Dillon Crossroads hotel proposal gets trimmed down to size, billed as a ‘crown jewel’ for town
The Dillon Town Council rejected a proposal for a large hotel earlier this year over height and parking concerns, but now the developer has cut his design down to size and hopes his re-envisioned “crown jewel” development at the entrance of town will soon become a reality.
The original six-story Crossroads at Lake Dillon Hotel would have been a towering 90 feet tall, with commanding hilltop views of Lake Dillon and the surrounding mountain ranges. The new pitch, although only one story shorter, has shaved 32 feet of the total building to bring it in line with town code.
During a public meeting in Dillon Tuesday night, several residents said they were still concerned over the building’s size. But the proposal drew plenty of compliments from local business owners and homeowners who were wary of the town missing another opportunity for much-needed development downtown.
“We pushed and squeezed and pinched everywhere we could,” said developer Danny Eilts, whose family has owned the Conoco gas station project site for more than 40 years. “Nothing’s done until it’s done, but we’ve got a really, really good plan now.”
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The proposed 103-unit hotel would include a conference center, recreation deck and indoor pool. It would also boast a rooftop restaurant and patio lounge at its pinnacle, which Eilts said would be open to the public year-round.
“That local business is going to be a main focus for us, because up here you’ve got to have that year-round, local support,” he said.
Eilts hopes that the new development would raise the profile of Dillon’s downtown core area, which is tucked away off of Highway 9 and has seen limited development over the past two decades.
The project would coincide with a major overhaul of the Dillon Amphitheater, slated for completion by next July. Town officials hope the revamped venue will draw bigger acts and jumpstart the downtown economy.
“My goal is to clean up that main entrance to Dillon, where my existing business is, because everything’s getting pretty aged up there,” he said. “I think it would be a great asset for the town and community and would help attract people off of the highway and get them into Dillon.”
The Dillon council rejected Eilts’ original proposal in March, citing lack of parking spaces and a height that was more than double the limit imposed by zoning rules. The new plan addresses both the parking and height concerns, although it will still need to be re-zoned to allow the 58-foot structure.
“It think Danny and his team have worked hard and listened to the feedback from town council to get a project that seems much more in line with the town’s development goals,” Dillon spokeswoman Kerstin Anderson said.
To shrink the building’s size, Eilts’ team changed the originally-planned 23 condominium units into hotel rooms, easing the number of required parking spaces. Part of the planned parking structure was also moved underground, and the heights of each level of it were lowered.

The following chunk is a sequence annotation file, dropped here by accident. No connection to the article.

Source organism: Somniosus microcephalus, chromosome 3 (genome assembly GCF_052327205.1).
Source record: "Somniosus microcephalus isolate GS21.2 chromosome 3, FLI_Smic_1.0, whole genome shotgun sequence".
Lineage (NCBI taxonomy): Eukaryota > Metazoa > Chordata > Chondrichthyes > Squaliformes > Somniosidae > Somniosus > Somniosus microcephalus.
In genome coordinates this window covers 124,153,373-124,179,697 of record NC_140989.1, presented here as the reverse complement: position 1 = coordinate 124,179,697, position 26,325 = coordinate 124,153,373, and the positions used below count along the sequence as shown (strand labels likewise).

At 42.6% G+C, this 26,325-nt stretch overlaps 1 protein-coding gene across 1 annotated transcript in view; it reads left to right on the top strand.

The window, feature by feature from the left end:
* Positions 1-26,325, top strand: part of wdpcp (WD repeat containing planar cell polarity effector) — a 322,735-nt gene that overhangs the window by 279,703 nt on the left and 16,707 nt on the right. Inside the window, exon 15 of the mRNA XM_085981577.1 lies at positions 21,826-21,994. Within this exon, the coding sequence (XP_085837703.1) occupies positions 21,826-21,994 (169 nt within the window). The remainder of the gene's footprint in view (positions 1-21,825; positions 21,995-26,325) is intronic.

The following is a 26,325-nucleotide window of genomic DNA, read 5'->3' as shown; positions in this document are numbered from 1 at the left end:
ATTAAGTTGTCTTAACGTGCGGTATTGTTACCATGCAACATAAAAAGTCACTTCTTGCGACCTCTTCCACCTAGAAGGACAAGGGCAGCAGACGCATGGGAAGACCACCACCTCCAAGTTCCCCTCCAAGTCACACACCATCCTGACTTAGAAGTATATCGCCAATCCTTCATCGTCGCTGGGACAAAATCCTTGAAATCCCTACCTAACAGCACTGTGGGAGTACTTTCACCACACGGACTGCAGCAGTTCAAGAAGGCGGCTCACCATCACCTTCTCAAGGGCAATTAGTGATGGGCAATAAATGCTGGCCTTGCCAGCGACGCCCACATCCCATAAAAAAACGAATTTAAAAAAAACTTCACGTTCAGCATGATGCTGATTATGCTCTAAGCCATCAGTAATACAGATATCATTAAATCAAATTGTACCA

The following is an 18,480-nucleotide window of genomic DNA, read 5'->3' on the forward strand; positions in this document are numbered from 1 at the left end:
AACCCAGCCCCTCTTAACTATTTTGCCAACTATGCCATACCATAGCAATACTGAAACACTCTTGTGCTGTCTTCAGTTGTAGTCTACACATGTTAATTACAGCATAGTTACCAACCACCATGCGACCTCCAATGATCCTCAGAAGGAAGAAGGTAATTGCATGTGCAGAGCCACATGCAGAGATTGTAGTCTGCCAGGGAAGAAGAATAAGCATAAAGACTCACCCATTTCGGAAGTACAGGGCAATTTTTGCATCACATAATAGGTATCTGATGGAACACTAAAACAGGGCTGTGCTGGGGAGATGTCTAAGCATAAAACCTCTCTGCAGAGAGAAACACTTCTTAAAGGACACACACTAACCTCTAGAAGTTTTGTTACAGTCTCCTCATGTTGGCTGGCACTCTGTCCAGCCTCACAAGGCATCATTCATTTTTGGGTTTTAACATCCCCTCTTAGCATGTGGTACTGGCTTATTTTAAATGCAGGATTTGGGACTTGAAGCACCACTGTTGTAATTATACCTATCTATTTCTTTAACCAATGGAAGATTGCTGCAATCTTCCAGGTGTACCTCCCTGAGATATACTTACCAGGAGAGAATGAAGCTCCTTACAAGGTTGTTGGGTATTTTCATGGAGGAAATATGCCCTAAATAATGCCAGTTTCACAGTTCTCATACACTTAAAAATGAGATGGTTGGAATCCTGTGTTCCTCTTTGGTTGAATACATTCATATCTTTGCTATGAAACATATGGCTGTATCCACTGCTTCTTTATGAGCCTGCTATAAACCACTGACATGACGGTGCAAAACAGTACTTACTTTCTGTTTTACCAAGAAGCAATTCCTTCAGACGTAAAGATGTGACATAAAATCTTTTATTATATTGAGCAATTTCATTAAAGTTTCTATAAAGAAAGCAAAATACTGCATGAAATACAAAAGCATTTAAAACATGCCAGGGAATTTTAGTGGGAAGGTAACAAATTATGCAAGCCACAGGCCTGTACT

“The views probably won’t be as great as they would have been, but they’ll still be some of the best around,” Eilts said.
If the project is approved, Eilts will jointly own the hotel with Denver-based Frew Development Group and Kinseth Hospitality, an Iowa company. Pending formal approval, the hotel will be branded as a Hilton Garden Inn.
“I think it’s a great combination,” Anderson said. “Danny is a member of the community who wants the town to be successful. That’s paired with outside developers who have the expertise and the contacts to ensure the success of the project.”
Crossroads will still need to be approved by the Dillon Planning and Zoning Commission during a public hearing on Dec. 6. If the commission approves the project, the zoning modification would need to be signed off on by the town council at a Jan. 16, 2018, meeting.
On Tuesday evening, town staff and the developers hosted a public meeting to get feedback on the project with more than a dozen locals in attendance. The conversation split down the usual lines of preserving Dillon’s small town charm versus encouraging growth in a part of town that hasn’t seen a new building in two decades.
“I wish it was smaller,” one attendant said. “It just seems out of character for our community.”
Business leaders in particular, however, pushed back. They argued that Dillon’s core was becoming increasingly blighted and lacked basic amenities that other local towns enjoyed.
“I’d like to take every one here to a nice coffee shop right now,” local business owner Eddie O’Brien told the group gathered at Dillon Town Hall, across from the proposed hotel site. “Where are we going to go? City Market?”
If the project gets the green light, Eilts said he and his partners hope to have shovels in the ground by next May.
“We’ve got a great partnership with some top-notch operators, which was a big priority for me,” he said. “We’re pushing hard and hope we’ll be able to open as soon as possible.”
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